key in door lock
Pixabay

Police officers, first responders and public school teachers will soon be eligible for home buying assistance in Mecklenburg County.

'One Job Should Be Enough': How Charlotte's Low-Wage Jobs Make Housing Unaffordable

Nov 4, 2019
A sign in a East Durham Bake Shop advertises it pays a living wage
Emma Foley / Charlotte Observer For Charlotte Journalism Collaborative

Consider Charlotte’s affordable housing crisis as a math problem. Housing costs are too high. Wages are too low. How do you solve it?

So far, the community has focused on half the equation, raising and spending tens of millions to build and subsidize affordable units, while largely ignoring the issue of poverty-wage jobs.

Platform Lofts are under construction on North Tryon Street, across from the Old Concord Road light rail station. Rents will be $600 to just over $1,000 a month. They're being developed by affordable housing developer NRP Group of Cleveland. (David Boraks
David Boraks / WFAE

A report out last month from Mecklenburg County is chock full of numbers that describe the housing pressures facing renters in and around Charlotte.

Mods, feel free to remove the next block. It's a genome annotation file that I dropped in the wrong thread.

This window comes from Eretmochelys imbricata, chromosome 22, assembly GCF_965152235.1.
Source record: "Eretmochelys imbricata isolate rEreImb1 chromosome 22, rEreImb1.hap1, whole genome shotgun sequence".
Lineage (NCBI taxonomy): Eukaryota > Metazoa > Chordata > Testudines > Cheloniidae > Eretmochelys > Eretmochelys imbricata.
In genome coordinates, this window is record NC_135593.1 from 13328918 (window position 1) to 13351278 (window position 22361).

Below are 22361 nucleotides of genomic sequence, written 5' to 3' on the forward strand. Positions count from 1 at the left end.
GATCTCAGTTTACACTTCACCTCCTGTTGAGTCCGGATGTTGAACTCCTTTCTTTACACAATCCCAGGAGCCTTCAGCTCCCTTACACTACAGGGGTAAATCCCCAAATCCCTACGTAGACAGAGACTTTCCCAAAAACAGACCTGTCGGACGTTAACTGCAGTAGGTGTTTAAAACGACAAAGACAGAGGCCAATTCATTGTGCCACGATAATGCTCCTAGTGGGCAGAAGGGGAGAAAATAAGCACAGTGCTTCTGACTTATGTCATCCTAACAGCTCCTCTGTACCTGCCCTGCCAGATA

A new report from Mecklenburg County says public and private agencies should fight homelessness in the region by collaborating and devoting more resources to those at risk of losing their homes. 

Amy Anderson lives in northwest Charlotte with her son, Aaron, 13. Their business AnderBerry Bracelets is their main income source, and making the monthly rent is a struggle.
David Boraks / WFAE

Mecklenburg County's annual report on homelessness and housing instability shows that despite some progress, the need for lower-cost housing continues to rise in the Charlotte region. The new numbers are a reminder of just how acute the shortage remains, especially for residents at the low end of the income spectrum.

A homeless man sleeps in a bus shelter on East Trade Street during last May's Speed Street Festival uptown.
David Boraks / WFAE

Mecklenburg County's affordable housing crisis is worsening, especially for people of color and at the lowest income levels, according to a new study of homelessness and housing instability.